Speakers and audiences see very different things.
Looking out from the stage, you see a large group of people. As much as you try to make sure that you make eye contact with individuals, you’re always aware that you’re talking with a group. Your language might even reflect that. For example, in a typical raise-hands interaction, you might ask, “How many people here have ever experienced this?”
That kind of question makes little sense when you’re part of the audience. You think of yourself as an individual, not just part of some group. You don’t know how many people have or haven’t experienced that. You can’t answer for other people. But you know that what the speaker really means to ask is if you have ever experienced whatever it is, and you’re supposed to raise your hand if you did. There’s a gap when the speaker’s mental model of “the audience” doesn’t mesh with your mental model of you as you.
As a member of the audience, you’re peripherally aware of other people, particularly if you’re at the back and you can see people’s reactions and body language. It’s an odd combination of individuality and anonymity, of being yourself and being part of a group. In a darkened auditorium, you blend into the crowd, but you’re always evaluating the talk’s points with your personal perspectives. You understand that the speaker needs to connect with everyone, but you feel disconnected if the speaker focuses on other parts of the audience more.
Personally, I find this pretty challenging as a speaker and as a participant. I know some speakers go through an almost mechanical process to make sure that they make eye contact with everyone in the room (while not looking as if they’re just sweeping the room left to right). I’ve even seen suggested grids and sequences in public speaking books. But sometimes I catch myself looking at one side more than another. As part of the audience, I find it difficult to sit still and passively listen. I want to interact with the material. I want that back-and-forth. And I want to get to know my fellow audience-members, too. I’m curious about what brings them to the talk, and what they’re thinking.
One of the reasons why I like giving remote presentations more than giving real-life presentations is that it’s easy for me to “make eye contact”. I just have to remember to look at the webcam every so often, instead of focusing on the scrolling text chat or my webcam image. It’s not real eye contact–people know I can’t see them back–but in a large room, it’s difficult to make meaningful in-person eye contact, and webcam connections seem to be okay. I feel more approachable online, and I get more comments and questions too.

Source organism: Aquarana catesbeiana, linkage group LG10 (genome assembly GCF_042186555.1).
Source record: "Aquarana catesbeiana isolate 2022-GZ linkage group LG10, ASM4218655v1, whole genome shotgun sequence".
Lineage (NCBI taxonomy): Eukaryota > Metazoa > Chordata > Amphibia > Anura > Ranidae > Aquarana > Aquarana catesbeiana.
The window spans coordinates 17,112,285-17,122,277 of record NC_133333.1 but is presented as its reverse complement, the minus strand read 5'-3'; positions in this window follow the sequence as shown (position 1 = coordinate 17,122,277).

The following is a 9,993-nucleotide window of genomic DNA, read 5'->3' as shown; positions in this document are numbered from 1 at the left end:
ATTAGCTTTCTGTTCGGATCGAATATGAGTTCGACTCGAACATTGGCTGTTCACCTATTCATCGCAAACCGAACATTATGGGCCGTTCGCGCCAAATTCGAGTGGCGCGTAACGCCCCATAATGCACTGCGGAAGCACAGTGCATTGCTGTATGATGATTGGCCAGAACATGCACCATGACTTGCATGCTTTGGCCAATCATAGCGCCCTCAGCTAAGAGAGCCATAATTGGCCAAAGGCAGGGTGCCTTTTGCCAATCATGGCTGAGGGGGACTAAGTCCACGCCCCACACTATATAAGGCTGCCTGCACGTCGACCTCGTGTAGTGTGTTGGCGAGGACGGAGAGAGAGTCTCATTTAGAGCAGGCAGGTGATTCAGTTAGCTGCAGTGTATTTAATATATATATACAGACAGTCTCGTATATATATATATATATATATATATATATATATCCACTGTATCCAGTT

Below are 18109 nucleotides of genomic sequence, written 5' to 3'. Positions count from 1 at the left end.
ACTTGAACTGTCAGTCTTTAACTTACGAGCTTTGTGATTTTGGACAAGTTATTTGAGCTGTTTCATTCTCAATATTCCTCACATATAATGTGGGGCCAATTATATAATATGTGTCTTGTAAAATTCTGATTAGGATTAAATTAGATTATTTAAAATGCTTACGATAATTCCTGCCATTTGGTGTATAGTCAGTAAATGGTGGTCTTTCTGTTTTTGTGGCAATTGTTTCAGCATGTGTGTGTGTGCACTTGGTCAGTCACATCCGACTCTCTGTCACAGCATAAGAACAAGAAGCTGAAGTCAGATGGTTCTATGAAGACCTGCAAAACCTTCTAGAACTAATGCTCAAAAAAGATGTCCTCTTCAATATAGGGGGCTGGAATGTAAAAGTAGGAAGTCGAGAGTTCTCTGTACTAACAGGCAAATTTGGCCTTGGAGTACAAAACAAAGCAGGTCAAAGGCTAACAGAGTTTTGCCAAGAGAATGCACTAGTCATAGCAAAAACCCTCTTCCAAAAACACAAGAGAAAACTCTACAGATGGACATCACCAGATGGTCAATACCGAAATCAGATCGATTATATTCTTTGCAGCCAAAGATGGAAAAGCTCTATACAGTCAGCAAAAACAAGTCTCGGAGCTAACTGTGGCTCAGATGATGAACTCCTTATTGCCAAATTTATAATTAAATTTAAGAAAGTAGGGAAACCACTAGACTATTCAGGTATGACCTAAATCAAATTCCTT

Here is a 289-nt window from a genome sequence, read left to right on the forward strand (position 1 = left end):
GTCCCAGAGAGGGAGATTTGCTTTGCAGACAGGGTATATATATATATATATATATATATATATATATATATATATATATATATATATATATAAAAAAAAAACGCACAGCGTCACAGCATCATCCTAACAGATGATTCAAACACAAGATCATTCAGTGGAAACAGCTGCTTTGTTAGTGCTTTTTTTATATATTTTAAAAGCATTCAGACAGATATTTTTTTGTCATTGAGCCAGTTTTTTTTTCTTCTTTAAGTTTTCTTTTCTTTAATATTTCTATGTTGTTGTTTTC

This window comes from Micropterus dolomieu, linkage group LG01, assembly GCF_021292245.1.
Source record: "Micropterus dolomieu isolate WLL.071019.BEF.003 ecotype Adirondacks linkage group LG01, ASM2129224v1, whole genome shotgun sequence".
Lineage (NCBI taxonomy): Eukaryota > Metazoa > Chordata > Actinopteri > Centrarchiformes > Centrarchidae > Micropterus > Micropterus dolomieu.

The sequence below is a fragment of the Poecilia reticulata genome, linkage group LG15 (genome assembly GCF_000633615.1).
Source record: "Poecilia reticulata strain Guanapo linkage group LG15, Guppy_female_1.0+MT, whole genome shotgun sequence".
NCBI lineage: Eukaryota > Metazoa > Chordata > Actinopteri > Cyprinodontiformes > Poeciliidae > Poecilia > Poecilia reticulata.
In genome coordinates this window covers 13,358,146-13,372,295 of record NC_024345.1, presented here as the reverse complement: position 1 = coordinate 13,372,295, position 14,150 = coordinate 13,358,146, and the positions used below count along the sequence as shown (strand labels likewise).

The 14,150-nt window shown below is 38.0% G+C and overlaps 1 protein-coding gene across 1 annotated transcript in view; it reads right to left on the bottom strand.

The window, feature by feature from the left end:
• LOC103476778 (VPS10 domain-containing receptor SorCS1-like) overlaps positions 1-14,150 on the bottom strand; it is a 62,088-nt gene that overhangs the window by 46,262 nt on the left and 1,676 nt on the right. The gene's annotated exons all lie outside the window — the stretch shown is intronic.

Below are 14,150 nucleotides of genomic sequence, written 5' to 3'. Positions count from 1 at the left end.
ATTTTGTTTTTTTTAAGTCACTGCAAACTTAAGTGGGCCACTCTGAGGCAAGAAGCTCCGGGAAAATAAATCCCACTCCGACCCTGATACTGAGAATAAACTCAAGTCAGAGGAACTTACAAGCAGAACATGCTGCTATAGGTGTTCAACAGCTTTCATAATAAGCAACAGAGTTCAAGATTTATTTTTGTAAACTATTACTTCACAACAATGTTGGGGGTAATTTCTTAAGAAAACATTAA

It’s also easier for me to get to know people as individuals, and to talk to them as individuals. This takes a little conscious effort on my part, but as I get used to the idea, I’ll get better at asking questions and presenting even more conversationally. I love how the text chat includes people’s names. I love how people agree or disagree with each other in the conversation. I love actually seeing the list of participants—I tend to recognize names better than I recognize faces. ;) I love the fact that when people ask questions on the phone, everyone can hear them clearly. In real-life presentations, they’d either have to find a microphone, or shout their question to me and I’d repeat it from the stage so everyone could hear.
It would be interesting to explore how a remote presentation could feel less like a presentation (speaker, audience) and more like a conversation (participants).
Does this style work for everything? Probably not. But it works for more situations than people would think, and it’s one of the reasons why I find remote presentations surprisingly fun.
How I learned to stop worrying and love the webinar:
Previous: Part 1: The best seats in the house
Next: Part 3: Reading the room